Program helps RI prostitutes get off the street

Darlene doesn't want you to know her last name, but she does want other women to hear her story and learn from her troubled past.

"I was a drug addict, prostitute, on the streets for about 18 years now," Darlene said.

The 51-year-old grandmother started selling herself for sex nearly two decades ago. The first time she did it because she got high and didn't have any money.

"There was another prostitute in the house and she said, 'Come take a walk with me.' She taught me what to do and what to say and I did it," Darlene said.

She says she thought it was a one-time thing until her addiction took over, then it became a quick way to make money in which no one else got hurt.

"It was easier to prostitute than to hurt somebody or rob somebody. I'd already done enough damage to my own family," Darlene said.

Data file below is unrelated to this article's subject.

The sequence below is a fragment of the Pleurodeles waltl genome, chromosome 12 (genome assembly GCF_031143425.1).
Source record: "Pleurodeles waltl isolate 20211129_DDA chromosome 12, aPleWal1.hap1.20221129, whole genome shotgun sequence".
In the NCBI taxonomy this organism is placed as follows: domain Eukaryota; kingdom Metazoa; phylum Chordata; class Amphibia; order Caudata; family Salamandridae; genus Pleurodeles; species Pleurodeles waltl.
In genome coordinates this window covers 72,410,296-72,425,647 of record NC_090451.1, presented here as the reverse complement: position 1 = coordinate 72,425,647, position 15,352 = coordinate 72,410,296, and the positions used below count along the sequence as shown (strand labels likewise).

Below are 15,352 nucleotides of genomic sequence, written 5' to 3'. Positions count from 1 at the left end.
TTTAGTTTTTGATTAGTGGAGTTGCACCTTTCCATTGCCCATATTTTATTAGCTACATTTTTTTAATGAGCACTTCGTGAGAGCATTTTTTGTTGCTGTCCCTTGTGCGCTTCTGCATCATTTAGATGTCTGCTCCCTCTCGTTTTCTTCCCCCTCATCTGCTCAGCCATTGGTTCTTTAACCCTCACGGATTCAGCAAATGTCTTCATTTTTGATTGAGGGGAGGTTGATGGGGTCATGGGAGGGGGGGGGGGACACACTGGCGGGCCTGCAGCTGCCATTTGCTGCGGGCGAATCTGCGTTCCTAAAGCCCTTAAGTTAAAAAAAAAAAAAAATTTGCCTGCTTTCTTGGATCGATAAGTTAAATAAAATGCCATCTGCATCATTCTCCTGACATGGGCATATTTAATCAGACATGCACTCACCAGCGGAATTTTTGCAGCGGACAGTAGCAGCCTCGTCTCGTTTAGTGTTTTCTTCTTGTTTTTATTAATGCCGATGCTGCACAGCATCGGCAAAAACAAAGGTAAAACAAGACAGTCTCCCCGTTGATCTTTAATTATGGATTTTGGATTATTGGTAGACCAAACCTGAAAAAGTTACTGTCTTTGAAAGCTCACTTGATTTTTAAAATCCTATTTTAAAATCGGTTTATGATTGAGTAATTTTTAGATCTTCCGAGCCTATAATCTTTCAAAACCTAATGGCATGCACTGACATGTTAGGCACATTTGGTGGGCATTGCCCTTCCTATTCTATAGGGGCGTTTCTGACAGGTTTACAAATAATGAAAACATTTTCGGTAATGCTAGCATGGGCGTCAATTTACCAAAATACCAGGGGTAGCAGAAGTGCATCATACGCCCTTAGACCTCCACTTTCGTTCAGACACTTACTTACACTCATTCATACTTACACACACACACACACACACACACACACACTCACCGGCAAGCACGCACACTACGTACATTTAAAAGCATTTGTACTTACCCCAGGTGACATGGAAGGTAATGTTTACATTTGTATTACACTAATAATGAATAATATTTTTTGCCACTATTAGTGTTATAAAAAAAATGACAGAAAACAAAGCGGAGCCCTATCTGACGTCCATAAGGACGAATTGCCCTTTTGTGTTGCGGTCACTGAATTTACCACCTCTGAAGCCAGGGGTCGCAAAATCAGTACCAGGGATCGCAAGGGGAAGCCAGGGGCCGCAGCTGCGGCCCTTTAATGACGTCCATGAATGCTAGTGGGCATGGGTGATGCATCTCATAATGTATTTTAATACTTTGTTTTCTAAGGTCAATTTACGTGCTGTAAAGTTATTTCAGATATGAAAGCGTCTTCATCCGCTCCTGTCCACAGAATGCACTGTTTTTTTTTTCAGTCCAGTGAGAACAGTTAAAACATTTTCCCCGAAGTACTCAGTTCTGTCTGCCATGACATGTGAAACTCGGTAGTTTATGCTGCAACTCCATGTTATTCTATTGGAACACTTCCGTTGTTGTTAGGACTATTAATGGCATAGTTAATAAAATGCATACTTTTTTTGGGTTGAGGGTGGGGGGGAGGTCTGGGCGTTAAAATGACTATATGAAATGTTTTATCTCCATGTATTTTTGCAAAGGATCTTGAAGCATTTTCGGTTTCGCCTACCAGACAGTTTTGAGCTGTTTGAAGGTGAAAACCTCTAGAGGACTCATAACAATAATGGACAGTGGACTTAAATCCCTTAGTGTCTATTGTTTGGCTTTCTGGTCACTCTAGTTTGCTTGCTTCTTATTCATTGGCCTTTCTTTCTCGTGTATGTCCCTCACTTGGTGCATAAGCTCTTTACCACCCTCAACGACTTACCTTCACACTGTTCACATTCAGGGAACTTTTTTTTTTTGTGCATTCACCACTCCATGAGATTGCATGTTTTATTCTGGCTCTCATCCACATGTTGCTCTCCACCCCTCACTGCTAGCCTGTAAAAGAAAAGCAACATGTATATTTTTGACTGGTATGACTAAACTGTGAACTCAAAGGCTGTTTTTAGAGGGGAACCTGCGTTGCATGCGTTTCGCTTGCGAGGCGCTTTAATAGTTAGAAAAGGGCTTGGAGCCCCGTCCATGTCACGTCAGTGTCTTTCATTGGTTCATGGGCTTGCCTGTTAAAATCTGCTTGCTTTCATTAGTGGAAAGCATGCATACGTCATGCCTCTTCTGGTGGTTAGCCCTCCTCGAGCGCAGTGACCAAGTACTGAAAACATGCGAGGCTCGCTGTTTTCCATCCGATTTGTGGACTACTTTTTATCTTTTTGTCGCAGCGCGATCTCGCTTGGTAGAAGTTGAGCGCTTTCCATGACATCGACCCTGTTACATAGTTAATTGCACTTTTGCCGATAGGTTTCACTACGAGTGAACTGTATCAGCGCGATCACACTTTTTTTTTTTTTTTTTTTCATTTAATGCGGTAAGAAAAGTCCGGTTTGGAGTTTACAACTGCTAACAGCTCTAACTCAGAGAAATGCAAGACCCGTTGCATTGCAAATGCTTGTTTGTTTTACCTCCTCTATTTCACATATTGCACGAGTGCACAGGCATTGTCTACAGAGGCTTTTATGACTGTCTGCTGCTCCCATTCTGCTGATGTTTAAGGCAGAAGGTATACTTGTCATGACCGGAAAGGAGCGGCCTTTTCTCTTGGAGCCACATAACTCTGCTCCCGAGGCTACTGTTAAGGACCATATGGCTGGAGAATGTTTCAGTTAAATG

Darlene said she's 39 days sober and getting help from Project RENEW, a program that targets prostitutes with substance abuse treatment.

The program has helped nearly 300 women.

Colleen Daley Ndoye, who started the program in 2005 in Pawtucket, moved it the Amos House in Providence in the fall. She's hoping for similar success.

"The arrest rate has gone down by 90 percent in Pawtucket and Central Falls," Ndoye said.

In 2012, Providence police arrested 44 women for prostitution. This year, they've arrested 33. Ndoye hopes the program will help women rehabilitate and get them out of the revolving door of arrests.

"In the future I hope that women who are arrested can immediately choose to go into drug treatment or some form of services as opposed to going to jail," Ndoye said.

Darlene says this time she's taking getting clean seriously, but she knows only she can prove that to her three children and nine grandchildren.